Detoxification a Missing Link in Healthcare
Since ancient times humans have incorporated detoxification practices to cleanse both the body and the mind. Fasting, dietary modifications, physical treatments, herbs, teas, meditation and prayer have to varying degrees been used to “purify” one self. To this day, most cultures and medical philosophies, except that of Western society, continue such customs. In fact, Western medical thought not only discourages such behaviour, but also relates it to “quackery” with no rational scientific basis. However, when most people are asked how they feel after a “cleanse”, a majority state that they have realized significant benefits.
What is Toxicity?
A toxin is basically any substance that creates irritating or harmful effects in the body. Toxicity occurs when the body cannot effectively eliminate or neutralize the toxin. Dosage, frequency of exposure and potency of the toxin play a role in the overall negative effect.
Toxicity occurs on two basic levels: internal and external. On the internal level, our body produces metabolic waste and by products through its normal everyday functions. Cells generate a host of substances such as uric acid, lactic acid, carbon dioxide, free radicals, cellular debris, and microbial remnants that are removed by the organs of elimination. These organs include the intestines, liver, kidneys, lungs, skin, and lymphatic system. External toxicity can be acquired by breathing, ingesting, or having physical contact with toxins. Accordingly to the World Health Organization, hundreds of millions of pounds of chemicals enter the environment yearly. Industrial pollutants, smoke, pesticides, synthetic fertilizers, heavy metals, plastics, petrochemicals, drugs and the list goes on, make their way into the air, soil and water which in turn enters the food chain, surroundings and atmosphere.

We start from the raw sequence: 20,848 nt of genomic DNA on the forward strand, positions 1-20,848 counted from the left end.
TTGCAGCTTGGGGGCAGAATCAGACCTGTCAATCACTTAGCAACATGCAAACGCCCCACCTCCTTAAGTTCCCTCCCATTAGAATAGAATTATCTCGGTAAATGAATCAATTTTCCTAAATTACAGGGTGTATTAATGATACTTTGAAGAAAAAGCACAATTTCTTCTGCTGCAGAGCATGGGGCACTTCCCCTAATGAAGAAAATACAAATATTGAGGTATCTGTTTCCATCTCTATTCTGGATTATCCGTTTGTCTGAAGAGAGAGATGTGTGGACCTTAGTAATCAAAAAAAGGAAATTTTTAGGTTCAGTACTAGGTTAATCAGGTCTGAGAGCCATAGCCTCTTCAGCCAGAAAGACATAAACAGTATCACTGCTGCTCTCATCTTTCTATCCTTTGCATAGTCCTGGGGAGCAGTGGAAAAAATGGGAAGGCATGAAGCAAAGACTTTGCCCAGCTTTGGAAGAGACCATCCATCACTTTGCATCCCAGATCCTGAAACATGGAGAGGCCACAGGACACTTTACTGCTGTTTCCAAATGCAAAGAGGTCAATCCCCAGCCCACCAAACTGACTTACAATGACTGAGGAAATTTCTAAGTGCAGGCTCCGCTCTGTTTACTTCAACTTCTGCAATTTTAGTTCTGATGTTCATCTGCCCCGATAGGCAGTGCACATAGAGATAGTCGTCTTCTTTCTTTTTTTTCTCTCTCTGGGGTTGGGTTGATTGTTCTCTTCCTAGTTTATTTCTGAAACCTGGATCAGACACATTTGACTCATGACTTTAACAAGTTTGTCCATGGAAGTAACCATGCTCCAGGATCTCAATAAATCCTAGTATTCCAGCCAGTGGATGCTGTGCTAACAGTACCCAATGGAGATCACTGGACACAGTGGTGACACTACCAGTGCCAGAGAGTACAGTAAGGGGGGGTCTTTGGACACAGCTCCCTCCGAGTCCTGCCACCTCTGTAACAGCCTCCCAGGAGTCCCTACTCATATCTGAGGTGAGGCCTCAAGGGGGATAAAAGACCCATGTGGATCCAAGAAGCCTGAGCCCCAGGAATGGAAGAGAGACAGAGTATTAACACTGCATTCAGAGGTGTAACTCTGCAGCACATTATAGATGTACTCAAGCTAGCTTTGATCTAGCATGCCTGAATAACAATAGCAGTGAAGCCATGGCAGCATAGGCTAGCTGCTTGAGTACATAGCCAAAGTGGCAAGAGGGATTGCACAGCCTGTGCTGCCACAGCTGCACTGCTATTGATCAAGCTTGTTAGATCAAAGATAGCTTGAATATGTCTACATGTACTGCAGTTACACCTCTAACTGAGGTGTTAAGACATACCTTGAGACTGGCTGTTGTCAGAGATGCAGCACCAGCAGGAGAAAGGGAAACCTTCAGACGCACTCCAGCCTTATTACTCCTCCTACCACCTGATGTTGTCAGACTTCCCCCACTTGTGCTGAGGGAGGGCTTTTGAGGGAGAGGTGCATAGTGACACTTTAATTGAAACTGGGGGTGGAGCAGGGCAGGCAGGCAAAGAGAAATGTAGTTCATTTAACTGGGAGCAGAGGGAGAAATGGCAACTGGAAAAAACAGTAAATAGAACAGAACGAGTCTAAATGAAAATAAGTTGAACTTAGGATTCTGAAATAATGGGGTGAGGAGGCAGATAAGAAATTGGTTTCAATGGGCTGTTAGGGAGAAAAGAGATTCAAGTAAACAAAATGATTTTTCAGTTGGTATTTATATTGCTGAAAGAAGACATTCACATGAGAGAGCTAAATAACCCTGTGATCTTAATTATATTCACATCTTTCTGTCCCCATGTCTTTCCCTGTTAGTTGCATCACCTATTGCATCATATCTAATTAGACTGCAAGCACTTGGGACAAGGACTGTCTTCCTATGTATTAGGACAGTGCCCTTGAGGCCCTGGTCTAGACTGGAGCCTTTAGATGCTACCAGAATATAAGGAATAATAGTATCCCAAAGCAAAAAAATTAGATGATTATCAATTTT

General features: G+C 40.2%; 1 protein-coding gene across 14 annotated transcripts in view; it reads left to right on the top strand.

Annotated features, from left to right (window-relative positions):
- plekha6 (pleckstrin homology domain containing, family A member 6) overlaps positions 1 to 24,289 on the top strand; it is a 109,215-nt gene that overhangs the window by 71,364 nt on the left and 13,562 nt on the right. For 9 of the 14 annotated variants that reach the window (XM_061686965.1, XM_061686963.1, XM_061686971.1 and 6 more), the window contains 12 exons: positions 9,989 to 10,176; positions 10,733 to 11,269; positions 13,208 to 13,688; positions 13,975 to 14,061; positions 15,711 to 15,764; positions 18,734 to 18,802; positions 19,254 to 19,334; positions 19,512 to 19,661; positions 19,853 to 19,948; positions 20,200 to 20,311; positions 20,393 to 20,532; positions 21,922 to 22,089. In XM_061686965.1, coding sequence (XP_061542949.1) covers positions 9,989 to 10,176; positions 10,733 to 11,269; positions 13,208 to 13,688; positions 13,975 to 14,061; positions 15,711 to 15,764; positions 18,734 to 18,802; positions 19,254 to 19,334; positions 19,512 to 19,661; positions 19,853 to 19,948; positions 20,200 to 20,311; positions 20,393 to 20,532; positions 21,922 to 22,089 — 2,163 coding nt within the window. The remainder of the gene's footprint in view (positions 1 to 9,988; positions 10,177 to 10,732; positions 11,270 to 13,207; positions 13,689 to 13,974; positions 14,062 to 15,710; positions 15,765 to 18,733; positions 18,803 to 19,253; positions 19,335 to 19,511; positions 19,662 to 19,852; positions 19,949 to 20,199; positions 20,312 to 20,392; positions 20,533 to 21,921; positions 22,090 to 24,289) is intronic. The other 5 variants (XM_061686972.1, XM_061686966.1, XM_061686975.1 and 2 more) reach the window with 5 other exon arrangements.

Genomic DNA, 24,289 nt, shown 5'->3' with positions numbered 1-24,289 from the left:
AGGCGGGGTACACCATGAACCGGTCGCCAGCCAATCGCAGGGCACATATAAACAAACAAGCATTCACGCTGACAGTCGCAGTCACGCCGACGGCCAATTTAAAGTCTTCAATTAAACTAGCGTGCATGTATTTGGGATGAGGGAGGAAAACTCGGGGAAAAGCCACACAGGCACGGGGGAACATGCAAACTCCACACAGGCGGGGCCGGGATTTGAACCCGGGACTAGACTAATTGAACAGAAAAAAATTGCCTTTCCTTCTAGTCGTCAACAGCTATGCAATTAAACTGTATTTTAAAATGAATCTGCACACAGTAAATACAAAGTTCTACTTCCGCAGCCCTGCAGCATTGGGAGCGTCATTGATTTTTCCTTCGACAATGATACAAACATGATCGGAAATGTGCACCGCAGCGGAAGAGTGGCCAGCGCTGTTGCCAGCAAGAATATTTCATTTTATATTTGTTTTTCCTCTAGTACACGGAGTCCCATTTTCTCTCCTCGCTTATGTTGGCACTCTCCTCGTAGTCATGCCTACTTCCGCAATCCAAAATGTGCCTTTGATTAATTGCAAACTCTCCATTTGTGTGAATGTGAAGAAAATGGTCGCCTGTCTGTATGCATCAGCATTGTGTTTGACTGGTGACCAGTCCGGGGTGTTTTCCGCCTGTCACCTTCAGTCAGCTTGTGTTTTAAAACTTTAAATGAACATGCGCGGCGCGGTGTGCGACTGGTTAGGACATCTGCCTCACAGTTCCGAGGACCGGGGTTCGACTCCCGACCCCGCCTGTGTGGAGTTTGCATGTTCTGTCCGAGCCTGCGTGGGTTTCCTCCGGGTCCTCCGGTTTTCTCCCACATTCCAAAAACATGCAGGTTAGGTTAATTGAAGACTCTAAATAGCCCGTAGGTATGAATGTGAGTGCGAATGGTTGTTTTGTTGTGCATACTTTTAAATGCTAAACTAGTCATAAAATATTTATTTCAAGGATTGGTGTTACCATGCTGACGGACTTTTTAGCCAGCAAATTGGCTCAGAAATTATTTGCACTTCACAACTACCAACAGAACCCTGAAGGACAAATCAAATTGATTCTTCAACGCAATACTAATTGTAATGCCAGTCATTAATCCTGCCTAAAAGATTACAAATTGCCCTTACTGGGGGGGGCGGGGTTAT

It is believed by some that toxicity not only leads to an increased body burden but also causes eventual disturbances in DNA and the genetic blue print. Although the human body is quite hardy, eventually thresholds are reached and decompensation ensues. Many speculate if the dramatic increases we now see in allergies, autoimmune diseases, cancer, degenerative and mental illness are related to toxins.
The Do’s and Don’ts
Detoxification is a relative term. Anything that supports our elimination can be said to help us detoxify. Drinking pure water, eating organic fruits and vegetables, reducing processed foods, skin brushing, exercising and maintaining regular bowel movements are essential. Therapeutic detoxification under the supervision of an experienced physician may include specific techniques and prescriptions appropriate for one’s condition and current state of health. It is important to choose detoxification therapies that are not too extreme or too subtle. If difficulties arise, adjustments to the program or stopping the program may be necessary.